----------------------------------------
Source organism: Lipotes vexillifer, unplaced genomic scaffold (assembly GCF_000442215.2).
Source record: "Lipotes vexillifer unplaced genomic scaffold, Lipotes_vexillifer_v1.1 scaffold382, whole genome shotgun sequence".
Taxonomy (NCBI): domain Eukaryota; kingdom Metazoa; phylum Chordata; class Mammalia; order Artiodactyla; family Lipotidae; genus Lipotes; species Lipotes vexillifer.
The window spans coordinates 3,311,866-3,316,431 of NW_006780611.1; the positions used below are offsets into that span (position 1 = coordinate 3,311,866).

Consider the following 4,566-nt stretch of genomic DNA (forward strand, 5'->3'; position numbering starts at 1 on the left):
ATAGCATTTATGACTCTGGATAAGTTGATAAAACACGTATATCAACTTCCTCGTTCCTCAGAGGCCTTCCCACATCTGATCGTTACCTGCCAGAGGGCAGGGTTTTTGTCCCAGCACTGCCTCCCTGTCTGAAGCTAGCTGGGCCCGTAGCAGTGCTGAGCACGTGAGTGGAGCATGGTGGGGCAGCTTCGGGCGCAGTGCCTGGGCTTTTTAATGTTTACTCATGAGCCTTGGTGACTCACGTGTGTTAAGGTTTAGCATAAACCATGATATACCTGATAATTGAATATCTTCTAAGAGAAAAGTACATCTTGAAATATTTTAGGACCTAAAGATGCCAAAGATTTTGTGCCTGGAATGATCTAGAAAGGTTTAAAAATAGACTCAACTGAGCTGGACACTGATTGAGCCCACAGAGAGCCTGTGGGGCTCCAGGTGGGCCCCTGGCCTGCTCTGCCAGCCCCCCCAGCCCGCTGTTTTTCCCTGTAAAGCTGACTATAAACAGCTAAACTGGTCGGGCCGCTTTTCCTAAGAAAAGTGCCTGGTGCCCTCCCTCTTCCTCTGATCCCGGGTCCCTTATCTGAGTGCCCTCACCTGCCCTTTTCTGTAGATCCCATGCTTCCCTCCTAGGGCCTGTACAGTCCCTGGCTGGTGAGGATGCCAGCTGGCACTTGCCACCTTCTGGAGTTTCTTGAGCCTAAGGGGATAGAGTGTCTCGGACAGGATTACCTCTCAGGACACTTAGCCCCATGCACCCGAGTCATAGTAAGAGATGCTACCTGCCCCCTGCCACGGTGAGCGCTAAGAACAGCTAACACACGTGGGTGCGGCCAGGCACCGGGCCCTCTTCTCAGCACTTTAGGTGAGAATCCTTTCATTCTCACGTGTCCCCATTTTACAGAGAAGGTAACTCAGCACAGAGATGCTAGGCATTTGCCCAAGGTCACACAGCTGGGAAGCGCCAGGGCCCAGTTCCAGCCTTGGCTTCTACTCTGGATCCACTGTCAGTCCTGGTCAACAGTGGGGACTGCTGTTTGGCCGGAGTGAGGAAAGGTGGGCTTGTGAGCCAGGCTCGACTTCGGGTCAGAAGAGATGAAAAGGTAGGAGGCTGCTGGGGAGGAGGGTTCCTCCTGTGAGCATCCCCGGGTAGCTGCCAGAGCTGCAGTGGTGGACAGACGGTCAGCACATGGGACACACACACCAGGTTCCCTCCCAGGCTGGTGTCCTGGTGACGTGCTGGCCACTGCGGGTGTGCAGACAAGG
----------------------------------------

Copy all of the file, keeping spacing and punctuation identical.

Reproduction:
Source organism: Lipotes vexillifer, unplaced genomic scaffold (assembly GCF_000442215.2).
Source record: "Lipotes vexillifer unplaced genomic scaffold, Lipotes_vexillifer_v1.1 scaffold382, whole genome shotgun sequence".
Taxonomy (NCBI): domain Eukaryota; kingdom Metazoa; phylum Chordata; class Mammalia; order Artiodactyla; family Lipotidae; genus Lipotes; species Lipotes vexillifer.
The window spans coordinates 3,311,866-3,316,431 of NW_006780611.1; the positions used below are offsets into that span (position 1 = coordinate 3,311,866).

Consider the following 4,566-nt stretch of genomic DNA (forward strand, 5'->3'; position numbering starts at 1 on the left):
ATAGCATTTATGACTCTGGATAAGTTGATAAAACACGTATATCAACTTCCTCGTTCCTCAGAGGCCTTCCCACATCTGATCGTTACCTGCCAGAGGGCAGGGTTTTTGTCCCAGCACTGCCTCCCTGTCTGAAGCTAGCTGGGCCCGTAGCAGTGCTGAGCACGTGAGTGGAGCATGGTGGGGCAGCTTCGGGCGCAGTGCCTGGGCTTTTTAATGTTTACTCATGAGCCTTGGTGACTCACGTGTGTTAAGGTTTAGCATAAACCATGATATACCTGATAATTGAATATCTTCTAAGAGAAAAGTACATCTTGAAATATTTTAGGACCTAAAGATGCCAAAGATTTTGTGCCTGGAATGATCTAGAAAGGTTTAAAAATAGACTCAACTGAGCTGGACACTGATTGAGCCCACAGAGAGCCTGTGGGGCTCCAGGTGGGCCCCTGGCCTGCTCTGCCAGCCCCCCCAGCCCGCTGTTTTTCCCTGTAAAGCTGACTATAAACAGCTAAACTGGTCGGGCCGCTTTTCCTAAGAAAAGTGCCTGGTGCCCTCCCTCTTCCTCTGATCCCGGGTCCCTTATCTGAGTGCCCTCACCTGCCCTTTTCTGTAGATCCCATGCTTCCCTCCTAGGGCCTGTACAGTCCCTGGCTGGTGAGGATGCCAGCTGGCACTTGCCACCTTCTGGAGTTTCTTGAGCCTAAGGGGATAGAGTGTCTCGGACAGGATTACCTCTCAGGACACTTAGCCCCATGCACCCGAGTCATAGTAAGAGATGCTACCTGCCCCCTGCCACGGTGAGCGCTAAGAACAGCTAACACACGTGGGTGCGGCCAGGCACCGGGCCCTCTTCTCAGCACTTTAGGTGAGAATCCTTTCATTCTCACGTGTCCCCATTTTACAGAGAAGGTAACTCAGCACAGAGATGCTAGGCATTTGCCCAAGGTCACACAGCTGGGAAGCGCCAGGGCCCAGTTCCAGCCTTGGCTTCTACTCTGGATCCACTGTCAGTCCTGGTCAACAGTGGGGACTGCTGTTTGGCCGGAGTGAGGAAAGGTGGGCTTGTGAGCCAGGCTCGACTTCGGGTCAGAAGAGATGAAAAGGTAGGAGGCTGCTGGGGAGGAGGGTTCCTCCTGTGAGCATCCCCGGGTAGCTGCCAGAGCTGCAGTGGTGGACAGACGGTCAGCACATGGGACACACACACCAGGTTCCCTCCCAGGCTGGTGTCCTGGTGACGTGCTGGCCACTGCGGGTGTGCAGACAAGG